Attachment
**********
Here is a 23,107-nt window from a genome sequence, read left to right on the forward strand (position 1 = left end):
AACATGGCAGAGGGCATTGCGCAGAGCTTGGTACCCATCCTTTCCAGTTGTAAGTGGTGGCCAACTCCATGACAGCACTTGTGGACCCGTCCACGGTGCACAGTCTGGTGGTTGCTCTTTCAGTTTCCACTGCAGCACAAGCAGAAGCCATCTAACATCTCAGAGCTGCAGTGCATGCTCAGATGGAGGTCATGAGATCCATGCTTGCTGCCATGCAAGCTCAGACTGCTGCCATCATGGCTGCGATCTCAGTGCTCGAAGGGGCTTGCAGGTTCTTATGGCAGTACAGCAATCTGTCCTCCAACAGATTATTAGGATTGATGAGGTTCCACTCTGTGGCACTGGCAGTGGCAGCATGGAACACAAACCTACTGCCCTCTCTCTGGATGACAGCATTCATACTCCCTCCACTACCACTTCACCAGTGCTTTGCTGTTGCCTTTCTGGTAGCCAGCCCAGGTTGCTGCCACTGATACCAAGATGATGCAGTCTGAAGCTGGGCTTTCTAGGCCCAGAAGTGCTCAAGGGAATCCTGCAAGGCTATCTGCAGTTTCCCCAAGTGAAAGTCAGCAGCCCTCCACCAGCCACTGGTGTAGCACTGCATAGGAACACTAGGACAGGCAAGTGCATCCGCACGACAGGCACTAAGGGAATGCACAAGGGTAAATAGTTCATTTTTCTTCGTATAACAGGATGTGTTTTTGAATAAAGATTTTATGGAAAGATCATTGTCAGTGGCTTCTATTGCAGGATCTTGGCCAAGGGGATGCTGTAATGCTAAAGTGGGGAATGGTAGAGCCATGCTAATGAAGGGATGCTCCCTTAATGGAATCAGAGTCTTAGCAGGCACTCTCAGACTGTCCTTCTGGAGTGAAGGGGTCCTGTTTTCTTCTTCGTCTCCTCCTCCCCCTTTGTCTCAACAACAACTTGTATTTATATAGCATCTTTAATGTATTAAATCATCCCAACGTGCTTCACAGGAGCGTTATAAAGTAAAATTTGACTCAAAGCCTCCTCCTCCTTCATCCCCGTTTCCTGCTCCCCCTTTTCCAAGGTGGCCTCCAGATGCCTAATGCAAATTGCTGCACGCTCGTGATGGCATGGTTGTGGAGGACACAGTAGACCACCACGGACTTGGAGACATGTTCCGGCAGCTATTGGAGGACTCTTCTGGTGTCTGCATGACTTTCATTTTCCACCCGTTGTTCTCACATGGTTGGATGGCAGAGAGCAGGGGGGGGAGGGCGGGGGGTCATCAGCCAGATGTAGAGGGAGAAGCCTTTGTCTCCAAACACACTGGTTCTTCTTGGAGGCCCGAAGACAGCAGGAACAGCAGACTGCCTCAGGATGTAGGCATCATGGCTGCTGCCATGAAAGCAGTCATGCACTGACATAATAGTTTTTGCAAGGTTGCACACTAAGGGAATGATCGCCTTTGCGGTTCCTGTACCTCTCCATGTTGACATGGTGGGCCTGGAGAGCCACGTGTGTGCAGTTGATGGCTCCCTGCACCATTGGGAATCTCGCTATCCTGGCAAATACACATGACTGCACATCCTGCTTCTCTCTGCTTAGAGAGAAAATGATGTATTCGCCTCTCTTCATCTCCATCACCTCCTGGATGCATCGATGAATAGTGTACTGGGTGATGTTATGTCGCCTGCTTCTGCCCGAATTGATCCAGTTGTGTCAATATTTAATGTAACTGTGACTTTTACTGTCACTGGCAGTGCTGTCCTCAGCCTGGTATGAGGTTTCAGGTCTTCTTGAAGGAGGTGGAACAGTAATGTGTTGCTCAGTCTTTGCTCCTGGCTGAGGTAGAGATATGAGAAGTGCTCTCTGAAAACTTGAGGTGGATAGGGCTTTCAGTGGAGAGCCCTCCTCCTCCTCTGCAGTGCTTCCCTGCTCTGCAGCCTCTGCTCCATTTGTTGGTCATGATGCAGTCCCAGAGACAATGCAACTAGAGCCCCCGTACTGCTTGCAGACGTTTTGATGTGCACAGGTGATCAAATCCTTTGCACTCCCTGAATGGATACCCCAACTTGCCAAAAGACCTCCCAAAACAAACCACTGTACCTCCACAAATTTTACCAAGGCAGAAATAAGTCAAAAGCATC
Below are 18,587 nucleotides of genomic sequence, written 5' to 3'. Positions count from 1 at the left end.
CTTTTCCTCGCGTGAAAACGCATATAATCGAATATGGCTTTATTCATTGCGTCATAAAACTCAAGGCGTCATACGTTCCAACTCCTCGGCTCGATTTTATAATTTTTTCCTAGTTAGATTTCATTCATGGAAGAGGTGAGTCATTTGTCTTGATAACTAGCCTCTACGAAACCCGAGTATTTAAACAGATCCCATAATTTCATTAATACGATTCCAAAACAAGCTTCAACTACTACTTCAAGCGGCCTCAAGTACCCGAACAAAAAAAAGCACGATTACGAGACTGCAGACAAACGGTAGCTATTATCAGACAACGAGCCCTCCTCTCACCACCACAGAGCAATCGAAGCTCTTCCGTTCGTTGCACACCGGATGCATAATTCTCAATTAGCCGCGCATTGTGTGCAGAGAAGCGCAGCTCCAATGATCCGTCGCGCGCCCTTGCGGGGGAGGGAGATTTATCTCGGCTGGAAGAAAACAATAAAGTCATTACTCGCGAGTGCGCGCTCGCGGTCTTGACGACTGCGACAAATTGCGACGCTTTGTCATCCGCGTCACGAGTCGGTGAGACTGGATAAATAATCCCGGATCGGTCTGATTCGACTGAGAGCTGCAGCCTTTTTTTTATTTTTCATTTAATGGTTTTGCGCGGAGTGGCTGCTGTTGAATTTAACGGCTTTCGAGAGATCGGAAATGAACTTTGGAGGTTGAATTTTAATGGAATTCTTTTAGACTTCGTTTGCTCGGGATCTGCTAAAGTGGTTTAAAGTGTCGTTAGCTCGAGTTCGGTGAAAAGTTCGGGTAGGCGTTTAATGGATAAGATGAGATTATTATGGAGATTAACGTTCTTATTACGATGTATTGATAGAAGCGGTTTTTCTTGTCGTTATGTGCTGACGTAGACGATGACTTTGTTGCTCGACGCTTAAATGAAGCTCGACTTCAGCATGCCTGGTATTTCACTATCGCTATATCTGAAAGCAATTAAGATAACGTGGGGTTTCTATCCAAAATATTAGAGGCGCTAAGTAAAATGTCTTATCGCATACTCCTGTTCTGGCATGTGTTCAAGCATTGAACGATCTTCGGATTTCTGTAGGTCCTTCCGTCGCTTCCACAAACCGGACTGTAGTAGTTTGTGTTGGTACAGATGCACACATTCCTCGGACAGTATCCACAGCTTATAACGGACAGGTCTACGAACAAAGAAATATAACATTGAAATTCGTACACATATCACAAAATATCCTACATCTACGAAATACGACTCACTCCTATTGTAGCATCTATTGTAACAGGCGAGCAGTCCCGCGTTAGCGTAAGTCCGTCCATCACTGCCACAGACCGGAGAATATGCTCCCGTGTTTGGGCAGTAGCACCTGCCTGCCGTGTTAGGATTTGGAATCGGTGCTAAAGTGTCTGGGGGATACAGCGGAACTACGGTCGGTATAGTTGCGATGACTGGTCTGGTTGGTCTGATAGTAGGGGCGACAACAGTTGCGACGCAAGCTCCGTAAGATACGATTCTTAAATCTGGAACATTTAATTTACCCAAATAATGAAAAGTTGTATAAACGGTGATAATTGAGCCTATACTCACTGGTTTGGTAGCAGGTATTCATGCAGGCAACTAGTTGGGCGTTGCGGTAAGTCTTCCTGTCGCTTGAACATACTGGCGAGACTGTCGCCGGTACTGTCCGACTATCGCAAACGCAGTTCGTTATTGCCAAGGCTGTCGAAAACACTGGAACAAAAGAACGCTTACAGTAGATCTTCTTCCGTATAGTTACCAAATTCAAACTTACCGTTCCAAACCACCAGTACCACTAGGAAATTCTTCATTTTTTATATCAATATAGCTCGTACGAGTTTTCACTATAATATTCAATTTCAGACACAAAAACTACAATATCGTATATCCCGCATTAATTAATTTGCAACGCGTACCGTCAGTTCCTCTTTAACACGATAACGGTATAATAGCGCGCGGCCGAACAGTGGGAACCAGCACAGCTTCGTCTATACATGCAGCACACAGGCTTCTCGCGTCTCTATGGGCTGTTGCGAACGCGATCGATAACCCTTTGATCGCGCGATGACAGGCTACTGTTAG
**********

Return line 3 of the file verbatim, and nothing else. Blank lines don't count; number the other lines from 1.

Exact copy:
Below are 18,587 nucleotides of genomic sequence, written 5' to 3'. Positions count from 1 at the left end.